Today WBUR reported the first findings from our latest poll for them, on opiate addiction and legalizing marijuana. (Results on casinos and the governor’s raced will be released separately later this week.) We found likely voters in the November elections have very different opinions about these two different drugs.
More than half of voters (52 percent) think opiate addiction — abuse of heroin or prescription painkillers — is a major problem in the Commonwealth; another 31 percent go so far as to call it a “crisis”. The problem is being felt personally, with 37 percent reporting they know someone who struggled with addiction in the past year. That number jumps to 57 percent among younger voters, those between the ages of 18 and 29. Given the demographics of the electorate compared to the population as a whole, it’s likely that these figures are even understating the problem.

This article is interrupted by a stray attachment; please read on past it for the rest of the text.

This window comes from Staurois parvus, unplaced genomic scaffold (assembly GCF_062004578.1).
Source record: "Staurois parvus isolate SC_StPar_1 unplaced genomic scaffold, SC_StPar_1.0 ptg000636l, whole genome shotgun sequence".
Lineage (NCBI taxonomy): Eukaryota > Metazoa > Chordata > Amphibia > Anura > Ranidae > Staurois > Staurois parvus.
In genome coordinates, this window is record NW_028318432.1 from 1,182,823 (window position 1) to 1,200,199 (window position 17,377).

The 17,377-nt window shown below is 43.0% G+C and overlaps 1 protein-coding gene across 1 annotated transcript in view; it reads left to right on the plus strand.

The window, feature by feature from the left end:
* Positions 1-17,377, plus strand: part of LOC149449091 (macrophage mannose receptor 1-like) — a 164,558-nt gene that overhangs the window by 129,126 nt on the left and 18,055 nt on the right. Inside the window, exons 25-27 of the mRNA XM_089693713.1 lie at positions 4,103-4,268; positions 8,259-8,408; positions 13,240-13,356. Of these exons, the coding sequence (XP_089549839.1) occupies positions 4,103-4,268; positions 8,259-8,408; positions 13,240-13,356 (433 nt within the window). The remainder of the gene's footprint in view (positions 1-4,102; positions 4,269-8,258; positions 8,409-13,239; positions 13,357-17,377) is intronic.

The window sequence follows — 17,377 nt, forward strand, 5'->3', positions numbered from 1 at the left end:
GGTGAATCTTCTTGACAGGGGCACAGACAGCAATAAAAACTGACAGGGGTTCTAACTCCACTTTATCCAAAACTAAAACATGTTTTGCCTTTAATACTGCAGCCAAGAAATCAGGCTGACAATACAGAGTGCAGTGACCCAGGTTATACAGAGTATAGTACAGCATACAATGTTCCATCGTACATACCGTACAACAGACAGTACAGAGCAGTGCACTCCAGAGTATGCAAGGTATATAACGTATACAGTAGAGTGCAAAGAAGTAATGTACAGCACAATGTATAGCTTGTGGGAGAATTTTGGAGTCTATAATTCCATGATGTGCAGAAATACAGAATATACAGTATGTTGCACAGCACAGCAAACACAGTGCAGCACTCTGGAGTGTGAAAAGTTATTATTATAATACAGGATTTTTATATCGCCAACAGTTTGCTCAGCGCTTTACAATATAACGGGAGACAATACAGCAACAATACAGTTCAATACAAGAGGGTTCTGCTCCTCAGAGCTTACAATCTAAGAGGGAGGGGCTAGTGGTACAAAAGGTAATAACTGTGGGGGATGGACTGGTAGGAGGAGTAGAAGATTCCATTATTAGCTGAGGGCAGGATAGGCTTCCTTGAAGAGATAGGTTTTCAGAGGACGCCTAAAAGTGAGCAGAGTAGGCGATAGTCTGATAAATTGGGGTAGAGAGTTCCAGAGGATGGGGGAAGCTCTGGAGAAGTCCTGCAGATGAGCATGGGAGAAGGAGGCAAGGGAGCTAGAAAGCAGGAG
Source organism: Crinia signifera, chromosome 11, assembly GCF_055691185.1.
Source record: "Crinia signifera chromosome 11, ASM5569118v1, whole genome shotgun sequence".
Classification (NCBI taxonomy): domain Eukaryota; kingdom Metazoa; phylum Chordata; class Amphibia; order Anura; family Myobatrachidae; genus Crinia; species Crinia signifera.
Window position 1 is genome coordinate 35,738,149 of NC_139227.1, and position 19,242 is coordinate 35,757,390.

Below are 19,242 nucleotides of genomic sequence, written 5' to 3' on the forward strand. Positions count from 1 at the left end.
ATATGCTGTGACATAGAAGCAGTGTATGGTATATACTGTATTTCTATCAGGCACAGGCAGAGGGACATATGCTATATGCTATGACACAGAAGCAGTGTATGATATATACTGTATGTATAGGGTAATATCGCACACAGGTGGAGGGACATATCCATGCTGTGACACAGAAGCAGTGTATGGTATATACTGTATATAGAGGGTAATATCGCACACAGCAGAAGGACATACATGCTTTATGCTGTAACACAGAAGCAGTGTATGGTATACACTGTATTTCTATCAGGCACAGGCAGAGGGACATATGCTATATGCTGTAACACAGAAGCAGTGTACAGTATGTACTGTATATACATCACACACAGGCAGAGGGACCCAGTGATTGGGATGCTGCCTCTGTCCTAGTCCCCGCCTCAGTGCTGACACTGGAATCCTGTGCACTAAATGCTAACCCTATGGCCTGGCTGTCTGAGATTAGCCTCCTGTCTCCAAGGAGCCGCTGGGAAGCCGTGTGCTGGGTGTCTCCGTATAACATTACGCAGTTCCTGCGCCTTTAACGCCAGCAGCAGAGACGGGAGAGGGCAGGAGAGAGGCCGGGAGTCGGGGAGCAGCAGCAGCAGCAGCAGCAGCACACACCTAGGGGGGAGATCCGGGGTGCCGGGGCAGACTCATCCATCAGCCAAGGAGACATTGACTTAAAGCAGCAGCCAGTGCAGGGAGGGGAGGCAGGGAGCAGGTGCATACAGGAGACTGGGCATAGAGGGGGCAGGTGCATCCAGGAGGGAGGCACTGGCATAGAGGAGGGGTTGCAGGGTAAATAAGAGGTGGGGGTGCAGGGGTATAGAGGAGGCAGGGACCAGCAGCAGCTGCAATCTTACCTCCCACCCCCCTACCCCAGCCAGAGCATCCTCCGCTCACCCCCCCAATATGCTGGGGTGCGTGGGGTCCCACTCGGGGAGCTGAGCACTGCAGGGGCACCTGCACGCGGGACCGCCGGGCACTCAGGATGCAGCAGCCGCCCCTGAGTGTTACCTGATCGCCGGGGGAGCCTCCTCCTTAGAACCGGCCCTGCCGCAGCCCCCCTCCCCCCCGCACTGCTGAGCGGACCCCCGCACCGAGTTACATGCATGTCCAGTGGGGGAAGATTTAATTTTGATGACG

Voters have a much different opinion about another drug. Nearly half (49 percent) support legalizing marijuana, compared to 42 percent opposed. That figure is very close to what we found in our last WBUR poll and recent national polling tracking a shift towards legalization.